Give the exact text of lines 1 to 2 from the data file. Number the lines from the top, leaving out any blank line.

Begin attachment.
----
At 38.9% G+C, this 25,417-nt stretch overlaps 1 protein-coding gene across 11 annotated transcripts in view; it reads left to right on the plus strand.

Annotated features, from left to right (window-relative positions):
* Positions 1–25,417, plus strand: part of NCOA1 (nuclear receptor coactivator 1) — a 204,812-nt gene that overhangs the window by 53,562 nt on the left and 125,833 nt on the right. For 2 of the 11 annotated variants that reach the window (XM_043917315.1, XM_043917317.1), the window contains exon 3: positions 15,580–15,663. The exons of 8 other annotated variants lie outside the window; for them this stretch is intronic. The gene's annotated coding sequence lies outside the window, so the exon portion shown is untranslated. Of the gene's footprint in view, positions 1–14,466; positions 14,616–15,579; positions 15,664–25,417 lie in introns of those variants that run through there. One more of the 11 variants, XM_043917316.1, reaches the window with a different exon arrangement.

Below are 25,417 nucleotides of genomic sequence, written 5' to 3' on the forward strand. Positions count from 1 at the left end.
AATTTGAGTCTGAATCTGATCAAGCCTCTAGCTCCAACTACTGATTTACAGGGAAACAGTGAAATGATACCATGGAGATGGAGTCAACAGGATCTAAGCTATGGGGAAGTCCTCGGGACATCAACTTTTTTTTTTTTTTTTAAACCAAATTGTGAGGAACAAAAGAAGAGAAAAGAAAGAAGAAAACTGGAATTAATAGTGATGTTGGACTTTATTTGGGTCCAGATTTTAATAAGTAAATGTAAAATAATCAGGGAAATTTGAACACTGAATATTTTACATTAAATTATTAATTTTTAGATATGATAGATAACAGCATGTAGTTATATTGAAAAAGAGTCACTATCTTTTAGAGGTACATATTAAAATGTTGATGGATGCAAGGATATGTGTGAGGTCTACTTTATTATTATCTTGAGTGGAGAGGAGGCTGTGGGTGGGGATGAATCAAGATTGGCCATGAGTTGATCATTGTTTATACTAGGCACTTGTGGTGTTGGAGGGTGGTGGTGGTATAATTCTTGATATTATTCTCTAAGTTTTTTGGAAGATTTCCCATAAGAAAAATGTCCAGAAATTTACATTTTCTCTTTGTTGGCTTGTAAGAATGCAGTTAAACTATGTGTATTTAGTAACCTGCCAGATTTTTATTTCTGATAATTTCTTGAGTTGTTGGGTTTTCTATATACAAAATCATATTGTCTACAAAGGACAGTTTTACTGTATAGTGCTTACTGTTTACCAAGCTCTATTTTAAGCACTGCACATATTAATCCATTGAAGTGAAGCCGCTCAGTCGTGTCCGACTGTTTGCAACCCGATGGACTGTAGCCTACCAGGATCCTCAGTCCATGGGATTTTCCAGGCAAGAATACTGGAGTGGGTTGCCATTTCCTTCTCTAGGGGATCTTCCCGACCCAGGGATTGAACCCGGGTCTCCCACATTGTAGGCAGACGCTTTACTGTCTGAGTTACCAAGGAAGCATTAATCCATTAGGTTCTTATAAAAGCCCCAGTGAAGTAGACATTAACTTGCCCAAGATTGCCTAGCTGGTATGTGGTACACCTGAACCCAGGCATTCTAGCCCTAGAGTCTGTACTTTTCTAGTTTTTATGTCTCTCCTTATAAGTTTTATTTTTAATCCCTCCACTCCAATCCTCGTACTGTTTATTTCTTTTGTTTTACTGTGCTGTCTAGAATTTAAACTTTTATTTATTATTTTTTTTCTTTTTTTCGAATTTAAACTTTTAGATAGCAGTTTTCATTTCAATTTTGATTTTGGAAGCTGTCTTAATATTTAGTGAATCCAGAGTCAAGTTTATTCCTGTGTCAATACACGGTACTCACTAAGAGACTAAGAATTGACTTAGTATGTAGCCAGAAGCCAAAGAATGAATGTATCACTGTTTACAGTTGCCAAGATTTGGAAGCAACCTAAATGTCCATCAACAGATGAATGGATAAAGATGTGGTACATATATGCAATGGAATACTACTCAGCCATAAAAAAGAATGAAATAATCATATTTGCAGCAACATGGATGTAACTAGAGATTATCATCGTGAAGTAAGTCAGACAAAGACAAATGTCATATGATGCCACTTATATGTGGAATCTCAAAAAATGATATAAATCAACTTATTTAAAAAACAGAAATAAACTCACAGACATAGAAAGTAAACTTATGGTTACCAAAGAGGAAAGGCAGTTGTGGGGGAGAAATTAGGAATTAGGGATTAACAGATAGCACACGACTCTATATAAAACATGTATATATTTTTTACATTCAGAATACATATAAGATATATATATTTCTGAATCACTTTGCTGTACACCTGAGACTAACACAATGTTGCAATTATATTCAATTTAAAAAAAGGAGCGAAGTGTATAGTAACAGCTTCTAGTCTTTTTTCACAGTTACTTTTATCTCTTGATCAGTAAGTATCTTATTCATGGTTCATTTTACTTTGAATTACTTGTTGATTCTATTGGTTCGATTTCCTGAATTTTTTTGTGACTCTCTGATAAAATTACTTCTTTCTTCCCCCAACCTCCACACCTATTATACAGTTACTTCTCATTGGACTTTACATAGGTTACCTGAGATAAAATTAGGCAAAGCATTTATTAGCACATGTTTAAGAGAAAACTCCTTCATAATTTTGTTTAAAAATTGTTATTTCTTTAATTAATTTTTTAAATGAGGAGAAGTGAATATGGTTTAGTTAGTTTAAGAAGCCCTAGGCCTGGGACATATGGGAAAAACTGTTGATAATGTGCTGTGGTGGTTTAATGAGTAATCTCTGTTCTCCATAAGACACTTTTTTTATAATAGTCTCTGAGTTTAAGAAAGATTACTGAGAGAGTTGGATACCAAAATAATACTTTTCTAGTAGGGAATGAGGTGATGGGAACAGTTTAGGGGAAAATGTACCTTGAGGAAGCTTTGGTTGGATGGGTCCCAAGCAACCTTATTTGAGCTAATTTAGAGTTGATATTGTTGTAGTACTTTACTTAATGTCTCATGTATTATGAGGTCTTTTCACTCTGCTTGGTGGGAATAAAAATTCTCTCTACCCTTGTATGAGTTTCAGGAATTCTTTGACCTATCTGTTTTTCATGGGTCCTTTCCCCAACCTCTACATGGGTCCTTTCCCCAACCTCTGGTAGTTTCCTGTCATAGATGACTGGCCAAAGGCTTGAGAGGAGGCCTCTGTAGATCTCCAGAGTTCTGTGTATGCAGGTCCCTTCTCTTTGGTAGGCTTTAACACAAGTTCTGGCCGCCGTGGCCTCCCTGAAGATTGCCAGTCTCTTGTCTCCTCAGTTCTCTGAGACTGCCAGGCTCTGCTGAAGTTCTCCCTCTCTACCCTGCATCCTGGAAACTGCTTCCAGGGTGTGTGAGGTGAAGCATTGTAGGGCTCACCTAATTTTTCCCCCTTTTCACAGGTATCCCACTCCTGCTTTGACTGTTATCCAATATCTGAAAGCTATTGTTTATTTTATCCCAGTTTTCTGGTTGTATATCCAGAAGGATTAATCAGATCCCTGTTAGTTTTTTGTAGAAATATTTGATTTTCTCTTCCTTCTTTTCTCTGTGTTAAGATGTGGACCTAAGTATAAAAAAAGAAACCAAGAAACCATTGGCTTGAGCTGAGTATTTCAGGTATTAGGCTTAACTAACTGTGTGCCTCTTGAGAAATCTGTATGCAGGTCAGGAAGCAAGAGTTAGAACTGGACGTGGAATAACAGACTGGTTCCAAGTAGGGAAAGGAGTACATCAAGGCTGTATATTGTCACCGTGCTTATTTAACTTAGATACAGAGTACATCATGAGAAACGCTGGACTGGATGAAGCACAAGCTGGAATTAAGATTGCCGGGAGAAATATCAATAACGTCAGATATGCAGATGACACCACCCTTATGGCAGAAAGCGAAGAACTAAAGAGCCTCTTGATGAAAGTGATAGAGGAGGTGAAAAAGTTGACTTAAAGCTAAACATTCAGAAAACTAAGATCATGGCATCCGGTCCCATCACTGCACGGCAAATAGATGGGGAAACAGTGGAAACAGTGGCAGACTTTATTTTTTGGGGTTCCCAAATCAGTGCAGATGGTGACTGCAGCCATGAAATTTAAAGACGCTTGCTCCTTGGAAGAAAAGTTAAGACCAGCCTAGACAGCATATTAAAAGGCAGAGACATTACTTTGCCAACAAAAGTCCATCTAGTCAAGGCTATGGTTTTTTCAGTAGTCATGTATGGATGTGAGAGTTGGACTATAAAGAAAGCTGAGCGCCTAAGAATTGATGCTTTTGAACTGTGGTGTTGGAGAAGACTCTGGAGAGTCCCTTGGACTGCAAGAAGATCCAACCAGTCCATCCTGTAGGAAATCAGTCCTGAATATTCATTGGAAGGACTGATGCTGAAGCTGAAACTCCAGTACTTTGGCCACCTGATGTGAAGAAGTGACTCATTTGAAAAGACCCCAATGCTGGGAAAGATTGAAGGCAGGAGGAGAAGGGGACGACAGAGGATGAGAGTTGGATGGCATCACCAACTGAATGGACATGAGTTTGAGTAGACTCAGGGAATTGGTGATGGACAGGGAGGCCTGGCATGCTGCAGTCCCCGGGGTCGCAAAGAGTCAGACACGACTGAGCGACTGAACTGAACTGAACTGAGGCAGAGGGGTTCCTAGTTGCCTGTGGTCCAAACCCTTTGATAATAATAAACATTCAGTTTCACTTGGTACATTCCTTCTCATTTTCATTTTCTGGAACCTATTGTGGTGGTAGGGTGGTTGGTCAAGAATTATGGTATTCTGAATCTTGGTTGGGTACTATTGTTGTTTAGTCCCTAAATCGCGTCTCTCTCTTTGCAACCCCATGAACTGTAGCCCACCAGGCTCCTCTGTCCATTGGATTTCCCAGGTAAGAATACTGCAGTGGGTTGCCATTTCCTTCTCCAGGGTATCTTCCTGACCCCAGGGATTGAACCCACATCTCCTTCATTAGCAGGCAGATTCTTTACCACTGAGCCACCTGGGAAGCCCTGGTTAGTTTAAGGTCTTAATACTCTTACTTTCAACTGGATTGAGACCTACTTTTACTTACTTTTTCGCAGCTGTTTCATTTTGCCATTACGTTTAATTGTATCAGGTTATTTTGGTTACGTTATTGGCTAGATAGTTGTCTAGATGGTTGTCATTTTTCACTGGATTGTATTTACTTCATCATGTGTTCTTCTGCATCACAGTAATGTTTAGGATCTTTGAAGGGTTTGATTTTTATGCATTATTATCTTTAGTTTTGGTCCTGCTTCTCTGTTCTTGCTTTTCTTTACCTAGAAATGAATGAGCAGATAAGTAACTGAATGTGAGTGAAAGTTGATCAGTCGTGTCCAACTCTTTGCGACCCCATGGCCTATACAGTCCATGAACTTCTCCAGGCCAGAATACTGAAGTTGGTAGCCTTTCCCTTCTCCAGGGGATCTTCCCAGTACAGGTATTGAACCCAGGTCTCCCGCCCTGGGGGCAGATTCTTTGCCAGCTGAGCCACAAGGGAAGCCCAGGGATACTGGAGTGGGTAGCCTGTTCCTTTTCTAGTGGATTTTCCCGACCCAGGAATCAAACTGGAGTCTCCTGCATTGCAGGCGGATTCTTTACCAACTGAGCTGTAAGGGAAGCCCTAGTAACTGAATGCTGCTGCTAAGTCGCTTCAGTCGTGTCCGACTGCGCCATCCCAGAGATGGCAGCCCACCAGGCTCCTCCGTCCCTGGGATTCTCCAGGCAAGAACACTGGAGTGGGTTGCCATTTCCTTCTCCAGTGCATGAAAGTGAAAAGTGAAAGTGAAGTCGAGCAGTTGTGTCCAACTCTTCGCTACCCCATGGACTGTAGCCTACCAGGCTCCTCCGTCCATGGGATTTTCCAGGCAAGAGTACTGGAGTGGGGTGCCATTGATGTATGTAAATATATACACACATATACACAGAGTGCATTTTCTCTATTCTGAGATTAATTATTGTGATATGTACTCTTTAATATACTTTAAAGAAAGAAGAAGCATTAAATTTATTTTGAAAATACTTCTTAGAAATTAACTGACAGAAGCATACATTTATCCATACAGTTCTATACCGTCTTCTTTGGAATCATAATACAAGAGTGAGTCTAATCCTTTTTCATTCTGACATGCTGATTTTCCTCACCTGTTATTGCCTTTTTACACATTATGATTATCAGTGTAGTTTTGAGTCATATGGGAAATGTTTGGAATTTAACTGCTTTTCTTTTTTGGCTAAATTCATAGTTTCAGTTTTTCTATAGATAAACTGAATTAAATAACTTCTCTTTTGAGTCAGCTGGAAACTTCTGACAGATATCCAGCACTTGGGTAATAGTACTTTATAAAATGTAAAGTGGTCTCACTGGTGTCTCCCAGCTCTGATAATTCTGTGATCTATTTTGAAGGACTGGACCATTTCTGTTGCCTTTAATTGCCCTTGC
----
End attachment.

At 38.9% G+C, this 25,417-nt stretch overlaps 1 protein-coding gene across 11 annotated transcripts in view; it reads left to right on the plus strand.

Annotated features, from left to right (window-relative positions):